As gentrification and time march on, we’ve all heard how we missed the “real” Brooklyn in its true glory days (feh, we say!). You know, back when your neighborhood belied your background. When mom-and-pop shops dominated thoroughfares. When do-it-yourself was a way of life rather than something you blogged about. But thanks to the “knife guys” behind Mike & Son, newcomers and nostalgics alike can, for a few minutes, take a trip to the Brooklyn of yesteryear as their knives are sharpened by one of New York’s last roving grinders.
If you haven’t seen Mike Pallotta’s signature “Mike & Son” truck, you may have heard the quaint clang of its bells. Or awoken to the whir of the grinding wheels wafting into the open windows of your apartment on a warm morning. Pallotta and his son, also named Mike, spend most weekends chugging around the streets of Kings County in their green 1941 Chevy truck, servicing old friends and making new ones while they put razor-sharp edges on “everything except hair clippers,” says the senior Pallotta. Boss and Princess, a striking pair of pleasant pit bull rescues, accompany father and son, bestowing canine kisses on dog-friendly customers and enjoying the rambling ride.
The truck is custom outfitted with grinding equipment more than a century old; Pallotta inherited it from his own father, from whom he learned the sharpening trade. He says, “My father was doing it! Forget about it. My grandfather. We’re from the 1800s!” Motioning to his son, the Brooklyn native adds, “This is the last one! Hopefully, he’ll play around with it.”
Grinding, though, is anything but play, says Pallotta, who lives in Bay Ridge. “People think that you can just go out and get a truck and go to work. Impossible. It takes years to learn.” Pallotta, now 58, started riding around with his father at the tender age of five, and began training his own heir apparent more than 10 years ago. “It took me four or five years [of learning and practicing] until I could come out here on my own,” reveals the youngest generation.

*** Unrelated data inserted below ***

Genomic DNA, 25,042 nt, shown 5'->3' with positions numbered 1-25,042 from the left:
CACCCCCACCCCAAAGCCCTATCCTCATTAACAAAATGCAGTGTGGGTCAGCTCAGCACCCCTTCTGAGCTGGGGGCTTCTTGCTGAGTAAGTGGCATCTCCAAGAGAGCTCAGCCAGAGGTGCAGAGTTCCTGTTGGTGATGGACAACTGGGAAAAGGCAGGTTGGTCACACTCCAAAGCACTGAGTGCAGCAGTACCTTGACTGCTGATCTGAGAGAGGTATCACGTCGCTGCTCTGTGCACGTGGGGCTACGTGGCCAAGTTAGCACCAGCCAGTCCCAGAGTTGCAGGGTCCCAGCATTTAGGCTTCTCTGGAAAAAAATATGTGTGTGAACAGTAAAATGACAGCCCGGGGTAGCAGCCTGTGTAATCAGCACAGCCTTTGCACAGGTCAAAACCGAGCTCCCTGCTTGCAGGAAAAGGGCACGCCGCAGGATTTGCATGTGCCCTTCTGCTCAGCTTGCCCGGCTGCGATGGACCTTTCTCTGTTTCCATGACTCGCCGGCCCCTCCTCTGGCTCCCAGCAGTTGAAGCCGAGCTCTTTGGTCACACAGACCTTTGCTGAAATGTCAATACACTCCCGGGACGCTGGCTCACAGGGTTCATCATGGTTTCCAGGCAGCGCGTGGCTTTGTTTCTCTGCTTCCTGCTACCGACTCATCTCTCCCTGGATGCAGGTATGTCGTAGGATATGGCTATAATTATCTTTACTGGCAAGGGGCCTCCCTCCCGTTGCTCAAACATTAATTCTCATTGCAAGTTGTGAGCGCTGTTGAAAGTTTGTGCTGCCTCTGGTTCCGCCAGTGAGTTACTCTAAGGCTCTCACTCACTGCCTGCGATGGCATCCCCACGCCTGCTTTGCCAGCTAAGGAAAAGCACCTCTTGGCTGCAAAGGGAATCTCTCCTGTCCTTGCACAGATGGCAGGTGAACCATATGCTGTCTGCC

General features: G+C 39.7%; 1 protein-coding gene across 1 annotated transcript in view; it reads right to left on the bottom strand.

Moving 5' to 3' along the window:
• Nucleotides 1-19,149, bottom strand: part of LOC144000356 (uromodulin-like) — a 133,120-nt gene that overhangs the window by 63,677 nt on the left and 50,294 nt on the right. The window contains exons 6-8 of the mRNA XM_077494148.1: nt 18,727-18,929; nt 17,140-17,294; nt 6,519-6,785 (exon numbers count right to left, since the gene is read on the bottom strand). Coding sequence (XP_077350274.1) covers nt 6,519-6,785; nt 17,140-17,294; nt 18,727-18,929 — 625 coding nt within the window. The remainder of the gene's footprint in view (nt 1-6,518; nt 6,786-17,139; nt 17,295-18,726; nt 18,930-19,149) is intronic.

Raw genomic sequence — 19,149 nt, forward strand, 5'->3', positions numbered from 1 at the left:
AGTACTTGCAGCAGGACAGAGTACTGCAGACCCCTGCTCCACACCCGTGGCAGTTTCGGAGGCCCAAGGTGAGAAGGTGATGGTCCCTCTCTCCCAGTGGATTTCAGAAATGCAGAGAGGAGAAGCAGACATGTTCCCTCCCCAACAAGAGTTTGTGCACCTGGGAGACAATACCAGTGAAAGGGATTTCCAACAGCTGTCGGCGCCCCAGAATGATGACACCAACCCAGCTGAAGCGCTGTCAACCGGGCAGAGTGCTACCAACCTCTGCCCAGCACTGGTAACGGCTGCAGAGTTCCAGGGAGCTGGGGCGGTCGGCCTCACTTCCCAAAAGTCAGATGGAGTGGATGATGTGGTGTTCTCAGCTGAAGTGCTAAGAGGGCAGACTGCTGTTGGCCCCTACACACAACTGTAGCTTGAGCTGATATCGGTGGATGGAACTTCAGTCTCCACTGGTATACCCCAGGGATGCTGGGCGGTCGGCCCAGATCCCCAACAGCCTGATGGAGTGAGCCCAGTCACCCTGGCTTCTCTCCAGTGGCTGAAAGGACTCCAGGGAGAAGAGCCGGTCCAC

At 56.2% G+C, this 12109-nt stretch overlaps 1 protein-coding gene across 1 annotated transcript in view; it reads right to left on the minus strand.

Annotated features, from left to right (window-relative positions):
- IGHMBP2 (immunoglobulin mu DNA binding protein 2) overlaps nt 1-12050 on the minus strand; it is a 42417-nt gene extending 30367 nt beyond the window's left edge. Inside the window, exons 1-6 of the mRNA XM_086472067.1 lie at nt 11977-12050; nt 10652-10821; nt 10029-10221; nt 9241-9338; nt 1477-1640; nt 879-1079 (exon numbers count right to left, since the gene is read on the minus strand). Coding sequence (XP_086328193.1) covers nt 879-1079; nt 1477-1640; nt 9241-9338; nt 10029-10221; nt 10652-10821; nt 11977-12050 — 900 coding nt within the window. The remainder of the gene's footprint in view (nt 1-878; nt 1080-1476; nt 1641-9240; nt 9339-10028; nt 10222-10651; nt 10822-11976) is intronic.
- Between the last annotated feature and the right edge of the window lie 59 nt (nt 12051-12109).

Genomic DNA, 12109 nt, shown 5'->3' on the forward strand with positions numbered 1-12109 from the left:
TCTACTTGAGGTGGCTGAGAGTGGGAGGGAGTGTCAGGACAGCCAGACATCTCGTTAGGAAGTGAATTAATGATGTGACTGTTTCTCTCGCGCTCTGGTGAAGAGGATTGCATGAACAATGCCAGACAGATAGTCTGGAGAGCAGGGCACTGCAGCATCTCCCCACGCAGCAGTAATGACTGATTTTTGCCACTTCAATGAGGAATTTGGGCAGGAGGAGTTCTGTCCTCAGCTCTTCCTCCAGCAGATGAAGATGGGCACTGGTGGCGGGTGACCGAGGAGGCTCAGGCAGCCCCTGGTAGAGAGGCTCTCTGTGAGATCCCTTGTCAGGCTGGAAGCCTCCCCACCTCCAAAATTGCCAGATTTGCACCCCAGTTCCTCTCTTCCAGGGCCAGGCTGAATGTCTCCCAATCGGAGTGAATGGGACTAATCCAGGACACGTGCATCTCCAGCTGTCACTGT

Grinding isn’t just difficult; it can also be as controversial as politics, in terms of turf and technique. Mike spent a few years caring for a sick relative in Florida, and upon returning discovered another grinder had seriously spiked prices. “The other day, a lady in the city told me there’s a guy out in another truck charging $25 each!” says Pallotta, who charges just $4 a knife. He’ll even help the folks who think they know better. “I had a chef the other day. I was laughing. I did such a beautiful job on his knife, but he comes back and says, ‘No, I want it like this [miming an excessive angle on the knife’s edges].’ I said, ‘Okay, but then instead of calling me every month, you’ll be calling me every week.’”
So what’s the right angle? “It’s a bit of catch 22,” says Pallotta, who also services Manhattan. “If you make them too thin, they crack. If you give them an angle more than a 45, they get dull fast.” The Vietnam veteran and former P.O.W. believes that the most difficult things to sharpen are scissors. “Knives, anyone can play around with. But you gotta know what you’re doing with the scissor.
Just 24, son Mike most enjoys sharpening mower blades, saying, “With lawnmowers, people are like, ‘Oh, man, I can cut my grass now,’ but with knives sometimes people don’t cook for a month!” His father, a retired police officer, says the city—and times—have changed. “It’s not like it used to be, but Brooklyn is still great. I’ve been all over. Ain’t nothing like Brooklyn!”
Father and son share the daily grind.